My goal is to publish new posts twice a week — Mondays and Thursdays. However, if you don’t see a new post on Thursday, it’s because I was too busy, so please look for a new one the following Monday.
To say the least, this has been a memorable trip, with some nice highs and some unpleasant lows. If you follow my blog, you know that I was invited to attend the Mercanteinfiera Parma (Parma Merchant’s Fair), which included airfare and hotel. It opened to dealers only on Thursday, October 3rd. Basically it’s a unique combination of the Brimfield and Miami Beach shows. As in Brimfield, the exhibitors unload and set up at the same time outside dealers wander about. As in Miami, the show is indoors and opens to the public after the first two days of setup.
The show is very large, with about 1,000 exhibitors, spread out over three huge buildings. That may sound gigantic, but it’s my understanding the show used to be even larger a few years ago, filling six buildings. I suppose that’s why the fair is sponsoring outside dealers to attend the show. That would be great if an American city were to do the same thing for its big shows, like Miami Beach, but the odds of that happening are just about nil.
Unfortunately, we had a couple of nasty problems, the worst of which was losing our passports. What grief! We had to spend all day Friday driving to and from the American Consulate in Milan to get emergency passports. That made it impossible to visit the show on Friday. Then amazingly on Saturday, we received a call from the police department in Milan, notifying us that our passports were found. What great news! What terrible timing! If only they had called the day before. Regardless, we were thrilled to get back our portfolio and made whole again. The portfolio contained our passports, some documents and a SIM card for my phone. Phew!
Shopping the show was interesting. Our main focus was to buy good quality French glass by Daum or Gallé, but that proved impossible. We did find some Gallé and Daum, but none were the quality or the price we were looking for. Everything I already have in inventory is better quality and priced better than what we found. So what did we buy? A 1960s Pan Am model airplane; a beautifully painted enamel on copper plaque of Leda and the Swan; a wonderful Sandoz ceramic fish; a period glass Coca-Cola tray; and five 1920s German bisque naughty dolls — not what you expect to find in our booth at a show, but different and interesting.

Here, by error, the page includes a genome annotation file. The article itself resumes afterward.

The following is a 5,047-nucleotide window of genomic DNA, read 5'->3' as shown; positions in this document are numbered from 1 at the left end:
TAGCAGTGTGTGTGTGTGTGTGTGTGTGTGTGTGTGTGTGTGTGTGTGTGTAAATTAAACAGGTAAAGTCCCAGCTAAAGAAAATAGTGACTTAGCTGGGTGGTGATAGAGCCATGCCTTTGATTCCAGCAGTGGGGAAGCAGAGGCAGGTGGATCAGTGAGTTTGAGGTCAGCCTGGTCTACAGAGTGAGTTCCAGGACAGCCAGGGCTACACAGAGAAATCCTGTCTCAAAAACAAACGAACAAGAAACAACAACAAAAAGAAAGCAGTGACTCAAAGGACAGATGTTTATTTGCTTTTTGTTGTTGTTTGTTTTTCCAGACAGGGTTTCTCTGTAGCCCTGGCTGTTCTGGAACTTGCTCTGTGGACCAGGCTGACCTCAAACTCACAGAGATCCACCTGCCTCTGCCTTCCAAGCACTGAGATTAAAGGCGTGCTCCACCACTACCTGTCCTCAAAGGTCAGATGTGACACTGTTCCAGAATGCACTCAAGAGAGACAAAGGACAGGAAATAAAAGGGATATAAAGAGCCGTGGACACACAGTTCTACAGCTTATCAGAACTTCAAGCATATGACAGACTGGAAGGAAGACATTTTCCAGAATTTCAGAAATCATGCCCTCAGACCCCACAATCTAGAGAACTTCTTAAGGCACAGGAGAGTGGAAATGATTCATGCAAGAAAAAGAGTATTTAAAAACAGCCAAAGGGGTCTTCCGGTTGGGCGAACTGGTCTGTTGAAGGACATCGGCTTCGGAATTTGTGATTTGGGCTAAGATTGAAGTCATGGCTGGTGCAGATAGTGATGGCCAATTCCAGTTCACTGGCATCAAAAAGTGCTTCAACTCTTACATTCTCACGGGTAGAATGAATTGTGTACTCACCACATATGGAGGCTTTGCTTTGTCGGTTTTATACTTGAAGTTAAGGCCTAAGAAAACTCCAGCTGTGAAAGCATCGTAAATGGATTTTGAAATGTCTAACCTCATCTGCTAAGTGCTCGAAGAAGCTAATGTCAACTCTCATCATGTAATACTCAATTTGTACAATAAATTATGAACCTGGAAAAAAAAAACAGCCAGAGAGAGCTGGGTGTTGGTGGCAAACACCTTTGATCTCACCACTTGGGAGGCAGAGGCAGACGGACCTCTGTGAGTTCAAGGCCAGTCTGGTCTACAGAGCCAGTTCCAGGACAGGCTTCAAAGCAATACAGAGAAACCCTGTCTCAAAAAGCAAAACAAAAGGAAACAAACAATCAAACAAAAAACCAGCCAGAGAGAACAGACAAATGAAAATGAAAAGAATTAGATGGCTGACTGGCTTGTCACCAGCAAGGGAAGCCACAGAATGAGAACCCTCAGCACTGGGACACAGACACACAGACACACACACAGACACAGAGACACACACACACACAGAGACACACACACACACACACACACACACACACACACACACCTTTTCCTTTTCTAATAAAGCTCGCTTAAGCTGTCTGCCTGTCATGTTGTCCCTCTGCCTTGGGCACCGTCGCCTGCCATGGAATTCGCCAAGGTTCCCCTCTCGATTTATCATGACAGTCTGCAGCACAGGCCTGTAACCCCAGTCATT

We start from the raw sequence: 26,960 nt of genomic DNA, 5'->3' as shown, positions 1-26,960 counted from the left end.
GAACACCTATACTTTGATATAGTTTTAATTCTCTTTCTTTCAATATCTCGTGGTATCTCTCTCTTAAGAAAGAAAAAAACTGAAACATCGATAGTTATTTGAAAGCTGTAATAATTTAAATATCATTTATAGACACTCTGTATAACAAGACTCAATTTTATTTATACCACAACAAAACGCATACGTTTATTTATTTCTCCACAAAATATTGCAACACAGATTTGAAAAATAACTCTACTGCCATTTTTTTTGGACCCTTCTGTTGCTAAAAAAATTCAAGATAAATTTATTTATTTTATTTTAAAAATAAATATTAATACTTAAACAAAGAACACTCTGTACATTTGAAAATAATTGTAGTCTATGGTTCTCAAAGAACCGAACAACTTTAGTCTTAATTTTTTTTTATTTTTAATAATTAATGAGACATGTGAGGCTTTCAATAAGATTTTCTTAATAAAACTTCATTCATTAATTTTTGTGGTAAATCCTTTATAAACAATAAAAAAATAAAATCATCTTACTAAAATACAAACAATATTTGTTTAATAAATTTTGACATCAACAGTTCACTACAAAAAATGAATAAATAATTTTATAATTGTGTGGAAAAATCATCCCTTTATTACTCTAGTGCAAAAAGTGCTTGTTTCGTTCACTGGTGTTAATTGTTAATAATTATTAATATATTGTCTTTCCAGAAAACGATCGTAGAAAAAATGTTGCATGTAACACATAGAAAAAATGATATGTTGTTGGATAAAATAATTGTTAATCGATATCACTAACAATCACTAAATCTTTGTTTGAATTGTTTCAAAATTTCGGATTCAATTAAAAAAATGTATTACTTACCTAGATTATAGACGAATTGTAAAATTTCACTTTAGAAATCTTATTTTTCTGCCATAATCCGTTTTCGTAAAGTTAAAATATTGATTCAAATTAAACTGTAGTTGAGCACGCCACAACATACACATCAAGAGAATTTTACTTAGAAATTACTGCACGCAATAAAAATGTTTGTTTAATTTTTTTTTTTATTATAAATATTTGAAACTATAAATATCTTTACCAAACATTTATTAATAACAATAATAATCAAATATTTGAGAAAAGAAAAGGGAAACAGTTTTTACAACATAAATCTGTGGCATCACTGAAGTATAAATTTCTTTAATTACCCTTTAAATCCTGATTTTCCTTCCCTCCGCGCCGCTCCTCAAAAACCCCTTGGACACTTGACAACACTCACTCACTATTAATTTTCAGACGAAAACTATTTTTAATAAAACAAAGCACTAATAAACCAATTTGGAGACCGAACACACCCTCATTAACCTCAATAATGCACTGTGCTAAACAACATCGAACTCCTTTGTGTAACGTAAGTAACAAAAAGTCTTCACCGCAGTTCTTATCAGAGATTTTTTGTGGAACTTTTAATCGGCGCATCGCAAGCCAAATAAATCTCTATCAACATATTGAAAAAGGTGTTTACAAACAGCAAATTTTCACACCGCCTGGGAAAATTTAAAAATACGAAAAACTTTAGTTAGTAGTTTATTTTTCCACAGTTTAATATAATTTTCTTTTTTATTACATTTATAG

Now for the story of the German naughties. We were running out of time on Saturday, our last day at the show. We found a booth with five 1920s German bisque naughty dolls, with original wigs and clothing. They were all in amazingly good condition, except for minor damage to one. Lia paid $2,000 for a similar one a few months back, so we asked the price. We were prepared to pay $1,200 for one. The dealer said he wanted to sell them as a group. How much, you ask? $550!!! I couldn’t believe it was for the whole group, but it was. Dealers clearly remember every single time they make a score and this was one of them. Lia was on a high for hours. Fortunately for her and unfortunately for me, Lia collects them, so the profit will not be realized for a long time.
Click here to view my new website and look around. We always strive to offer the finest objects for sale on our website and at every show. There are many items for sale, sold items with prices and free lessons about glass and lamps.